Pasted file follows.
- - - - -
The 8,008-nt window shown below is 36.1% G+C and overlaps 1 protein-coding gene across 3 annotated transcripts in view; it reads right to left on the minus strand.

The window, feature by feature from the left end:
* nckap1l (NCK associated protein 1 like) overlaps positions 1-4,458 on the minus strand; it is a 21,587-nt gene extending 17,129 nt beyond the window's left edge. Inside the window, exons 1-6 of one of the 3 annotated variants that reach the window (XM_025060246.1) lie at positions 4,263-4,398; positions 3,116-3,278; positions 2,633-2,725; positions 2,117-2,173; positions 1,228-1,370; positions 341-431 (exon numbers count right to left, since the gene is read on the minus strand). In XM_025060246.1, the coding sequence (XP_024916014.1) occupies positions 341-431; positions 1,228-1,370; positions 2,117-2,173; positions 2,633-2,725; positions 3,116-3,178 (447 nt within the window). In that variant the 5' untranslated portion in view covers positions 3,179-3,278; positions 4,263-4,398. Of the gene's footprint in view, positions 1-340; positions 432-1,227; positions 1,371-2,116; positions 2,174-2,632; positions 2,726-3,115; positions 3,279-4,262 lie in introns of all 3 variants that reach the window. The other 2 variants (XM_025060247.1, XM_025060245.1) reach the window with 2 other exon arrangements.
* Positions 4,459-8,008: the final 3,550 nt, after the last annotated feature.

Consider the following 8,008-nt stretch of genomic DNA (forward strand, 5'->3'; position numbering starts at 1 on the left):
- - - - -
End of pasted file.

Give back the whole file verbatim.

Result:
The 8,008-nt window shown below is 36.1% G+C and overlaps 1 protein-coding gene across 3 annotated transcripts in view; it reads right to left on the minus strand.

The window, feature by feature from the left end:
* nckap1l (NCK associated protein 1 like) overlaps positions 1-4,458 on the minus strand; it is a 21,587-nt gene extending 17,129 nt beyond the window's left edge. Inside the window, exons 1-6 of one of the 3 annotated variants that reach the window (XM_025060246.1) lie at positions 4,263-4,398; positions 3,116-3,278; positions 2,633-2,725; positions 2,117-2,173; positions 1,228-1,370; positions 341-431 (exon numbers count right to left, since the gene is read on the minus strand). In XM_025060246.1, the coding sequence (XP_024916014.1) occupies positions 341-431; positions 1,228-1,370; positions 2,117-2,173; positions 2,633-2,725; positions 3,116-3,178 (447 nt within the window). In that variant the 5' untranslated portion in view covers positions 3,179-3,278; positions 4,263-4,398. Of the gene's footprint in view, positions 1-340; positions 432-1,227; positions 1,371-2,116; positions 2,174-2,632; positions 2,726-3,115; positions 3,279-4,262 lie in introns of all 3 variants that reach the window. The other 2 variants (XM_025060247.1, XM_025060245.1) reach the window with 2 other exon arrangements.
* Positions 4,459-8,008: the final 3,550 nt, after the last annotated feature.

Consider the following 8,008-nt stretch of genomic DNA (forward strand, 5'->3'; position numbering starts at 1 on the left):